Dutch PM Rutte informs House of Representatives ‘incorrectly and incompletely’ about gas contacts with Russia
By Ties Keyzer, | 30 July, 2021
The Dutch and Russian governments regularly discuss energy projects. The Working Party on Energy, which had been suspended in 2014 after the shooting down of flight MH17, was restarted in 2017. In this working group, government officials hold talks with companies such as Gazprom, Shell and Lukoil on gas and oil projects, but also on wind power and hydrogen projects.
In March, the House of Representatives reprimanded Prime Minister Mark Rutte because the government had failed to inform Parliament about the resumption of contacts with Russia. The prime minister said at the time that there was ‘nothing secretive’ about the consultations, which were supposed to be nothing more than a free ‘exchange of views’. According to Rutte, the consultations did not result in any agreements on energy projects and the controversial Nord Stream 2 pipeline was not discussed with the Kremlin.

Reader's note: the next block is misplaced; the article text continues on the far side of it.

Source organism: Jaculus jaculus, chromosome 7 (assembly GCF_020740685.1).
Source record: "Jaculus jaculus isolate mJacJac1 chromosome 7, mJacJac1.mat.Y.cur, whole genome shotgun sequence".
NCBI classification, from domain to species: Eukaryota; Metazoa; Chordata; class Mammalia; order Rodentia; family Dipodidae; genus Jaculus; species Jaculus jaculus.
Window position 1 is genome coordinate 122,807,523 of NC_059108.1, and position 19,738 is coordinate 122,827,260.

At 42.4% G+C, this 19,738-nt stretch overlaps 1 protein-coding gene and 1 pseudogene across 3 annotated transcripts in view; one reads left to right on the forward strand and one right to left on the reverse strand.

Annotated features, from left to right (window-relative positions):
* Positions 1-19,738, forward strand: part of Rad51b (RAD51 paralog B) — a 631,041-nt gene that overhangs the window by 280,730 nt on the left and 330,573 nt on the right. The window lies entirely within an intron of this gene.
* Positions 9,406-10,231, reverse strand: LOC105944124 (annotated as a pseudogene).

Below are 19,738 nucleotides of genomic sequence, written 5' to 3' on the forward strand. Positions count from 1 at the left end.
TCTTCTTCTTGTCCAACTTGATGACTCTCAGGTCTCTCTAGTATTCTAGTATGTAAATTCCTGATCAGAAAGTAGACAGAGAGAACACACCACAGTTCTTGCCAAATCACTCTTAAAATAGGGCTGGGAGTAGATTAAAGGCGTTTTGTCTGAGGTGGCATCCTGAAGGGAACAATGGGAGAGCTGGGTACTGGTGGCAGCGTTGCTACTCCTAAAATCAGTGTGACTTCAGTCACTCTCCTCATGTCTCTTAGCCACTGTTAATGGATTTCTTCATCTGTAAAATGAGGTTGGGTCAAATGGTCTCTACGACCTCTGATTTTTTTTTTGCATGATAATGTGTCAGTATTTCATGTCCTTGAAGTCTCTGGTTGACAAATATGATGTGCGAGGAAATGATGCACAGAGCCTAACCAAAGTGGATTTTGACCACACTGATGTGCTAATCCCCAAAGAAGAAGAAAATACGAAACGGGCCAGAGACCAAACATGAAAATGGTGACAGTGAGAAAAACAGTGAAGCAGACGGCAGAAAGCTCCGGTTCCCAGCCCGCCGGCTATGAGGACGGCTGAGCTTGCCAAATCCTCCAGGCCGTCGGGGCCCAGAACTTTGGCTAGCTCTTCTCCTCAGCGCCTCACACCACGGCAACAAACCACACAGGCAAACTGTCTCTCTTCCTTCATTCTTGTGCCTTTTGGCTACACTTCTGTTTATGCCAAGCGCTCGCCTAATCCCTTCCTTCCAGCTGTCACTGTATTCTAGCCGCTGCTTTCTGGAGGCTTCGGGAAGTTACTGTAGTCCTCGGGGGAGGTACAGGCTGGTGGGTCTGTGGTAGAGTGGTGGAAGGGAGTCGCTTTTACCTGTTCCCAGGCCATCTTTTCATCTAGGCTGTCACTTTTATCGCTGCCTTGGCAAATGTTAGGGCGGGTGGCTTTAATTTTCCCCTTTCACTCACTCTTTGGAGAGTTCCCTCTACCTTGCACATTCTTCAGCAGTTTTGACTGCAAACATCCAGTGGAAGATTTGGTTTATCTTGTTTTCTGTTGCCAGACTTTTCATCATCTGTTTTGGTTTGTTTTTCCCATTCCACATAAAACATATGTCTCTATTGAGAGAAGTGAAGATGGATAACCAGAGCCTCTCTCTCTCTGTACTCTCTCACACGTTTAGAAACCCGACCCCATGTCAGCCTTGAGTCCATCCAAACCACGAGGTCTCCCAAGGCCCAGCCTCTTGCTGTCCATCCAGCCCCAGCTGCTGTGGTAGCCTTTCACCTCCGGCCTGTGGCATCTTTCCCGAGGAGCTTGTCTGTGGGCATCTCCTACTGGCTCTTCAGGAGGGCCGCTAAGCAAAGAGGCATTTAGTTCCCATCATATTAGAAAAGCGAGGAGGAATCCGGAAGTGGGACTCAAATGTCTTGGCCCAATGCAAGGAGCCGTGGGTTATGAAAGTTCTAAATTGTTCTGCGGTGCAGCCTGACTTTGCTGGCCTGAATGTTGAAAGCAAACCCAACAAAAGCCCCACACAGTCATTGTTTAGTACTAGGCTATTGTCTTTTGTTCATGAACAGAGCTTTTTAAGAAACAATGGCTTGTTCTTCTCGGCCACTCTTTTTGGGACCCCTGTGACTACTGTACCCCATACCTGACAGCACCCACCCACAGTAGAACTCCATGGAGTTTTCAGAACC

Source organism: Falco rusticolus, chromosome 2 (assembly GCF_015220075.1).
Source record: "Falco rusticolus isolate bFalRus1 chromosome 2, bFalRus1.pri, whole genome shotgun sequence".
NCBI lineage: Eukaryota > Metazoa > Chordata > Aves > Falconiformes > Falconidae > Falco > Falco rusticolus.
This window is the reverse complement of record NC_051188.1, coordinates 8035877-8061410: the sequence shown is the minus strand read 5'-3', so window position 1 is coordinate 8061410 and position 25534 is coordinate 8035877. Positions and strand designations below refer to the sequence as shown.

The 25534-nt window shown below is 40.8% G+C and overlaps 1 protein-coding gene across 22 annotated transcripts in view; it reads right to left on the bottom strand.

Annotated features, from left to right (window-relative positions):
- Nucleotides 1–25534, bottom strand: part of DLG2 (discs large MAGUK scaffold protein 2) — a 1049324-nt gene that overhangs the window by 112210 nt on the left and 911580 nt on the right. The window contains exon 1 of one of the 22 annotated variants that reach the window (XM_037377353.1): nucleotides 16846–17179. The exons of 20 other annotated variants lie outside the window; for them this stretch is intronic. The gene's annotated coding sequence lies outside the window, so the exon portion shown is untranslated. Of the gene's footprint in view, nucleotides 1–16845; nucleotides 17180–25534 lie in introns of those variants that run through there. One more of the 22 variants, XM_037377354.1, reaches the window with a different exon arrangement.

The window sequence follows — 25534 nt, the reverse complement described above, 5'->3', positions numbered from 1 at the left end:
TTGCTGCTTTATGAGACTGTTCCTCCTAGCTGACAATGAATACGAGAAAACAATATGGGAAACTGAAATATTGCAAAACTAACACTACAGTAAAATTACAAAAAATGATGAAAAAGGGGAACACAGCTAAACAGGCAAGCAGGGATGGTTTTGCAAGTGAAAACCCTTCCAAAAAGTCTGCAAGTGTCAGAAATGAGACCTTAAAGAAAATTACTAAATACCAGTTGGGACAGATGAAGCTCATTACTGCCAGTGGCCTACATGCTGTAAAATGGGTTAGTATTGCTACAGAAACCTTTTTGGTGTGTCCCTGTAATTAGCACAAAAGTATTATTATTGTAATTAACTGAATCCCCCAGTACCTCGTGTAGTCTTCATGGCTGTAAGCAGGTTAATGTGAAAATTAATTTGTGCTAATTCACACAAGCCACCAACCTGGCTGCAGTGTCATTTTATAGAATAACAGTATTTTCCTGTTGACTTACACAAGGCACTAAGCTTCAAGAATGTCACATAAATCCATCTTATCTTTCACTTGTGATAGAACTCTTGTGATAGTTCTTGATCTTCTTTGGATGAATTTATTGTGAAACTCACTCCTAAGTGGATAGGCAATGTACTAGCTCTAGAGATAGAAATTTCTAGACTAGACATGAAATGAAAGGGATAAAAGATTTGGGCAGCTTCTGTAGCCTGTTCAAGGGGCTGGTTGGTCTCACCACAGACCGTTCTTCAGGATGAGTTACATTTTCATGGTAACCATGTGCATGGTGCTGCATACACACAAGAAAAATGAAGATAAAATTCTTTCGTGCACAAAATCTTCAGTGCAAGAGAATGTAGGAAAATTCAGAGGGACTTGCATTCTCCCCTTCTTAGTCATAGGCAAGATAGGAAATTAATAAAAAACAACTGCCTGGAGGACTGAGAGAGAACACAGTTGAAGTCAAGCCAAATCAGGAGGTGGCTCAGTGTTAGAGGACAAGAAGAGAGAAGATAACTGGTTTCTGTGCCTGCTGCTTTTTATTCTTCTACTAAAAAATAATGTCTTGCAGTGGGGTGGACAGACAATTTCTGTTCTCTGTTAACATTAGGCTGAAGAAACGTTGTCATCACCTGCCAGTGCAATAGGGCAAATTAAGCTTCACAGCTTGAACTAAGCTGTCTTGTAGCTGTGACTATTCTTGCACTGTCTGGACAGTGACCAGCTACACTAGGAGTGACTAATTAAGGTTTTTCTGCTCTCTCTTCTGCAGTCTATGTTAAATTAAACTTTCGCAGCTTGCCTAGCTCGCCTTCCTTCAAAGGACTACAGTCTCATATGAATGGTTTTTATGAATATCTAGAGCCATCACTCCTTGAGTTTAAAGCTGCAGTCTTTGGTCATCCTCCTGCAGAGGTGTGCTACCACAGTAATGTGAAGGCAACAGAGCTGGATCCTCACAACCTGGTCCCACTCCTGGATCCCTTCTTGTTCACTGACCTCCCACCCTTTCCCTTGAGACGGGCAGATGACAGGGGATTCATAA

However, Wob (Government Information (Public Access) Act) documents show that this does in fact happen and that the consultations go much further than that. In preparation for the meeting, the Netherlands submitted documents on Nord Stream 2, American sanctions and possible obstructive European legislation and urged Russia to make the meetings ‘as concrete as possible’ and to record ‘agreements made’. The part of the consultation in which the governments talk to each other without the companies appears to be held behind closed doors.
The political parties that asked for clarification regarding the working group in March feel they have been ‘misled’. PvdA, Groenlinks and SP claim they have been ‘incorrectly and incompletely’ informed by Rutte. On 27 July, they asked for a debate with the prime minister to finally get transparency on the working group. They also want to know whether the prime minister deliberately provided them with the wrong information. The debate will take place after the summer recess.
The full article was published on FTM (in Dutch). Read the submitted parliamentary questions here (in Dutch only).
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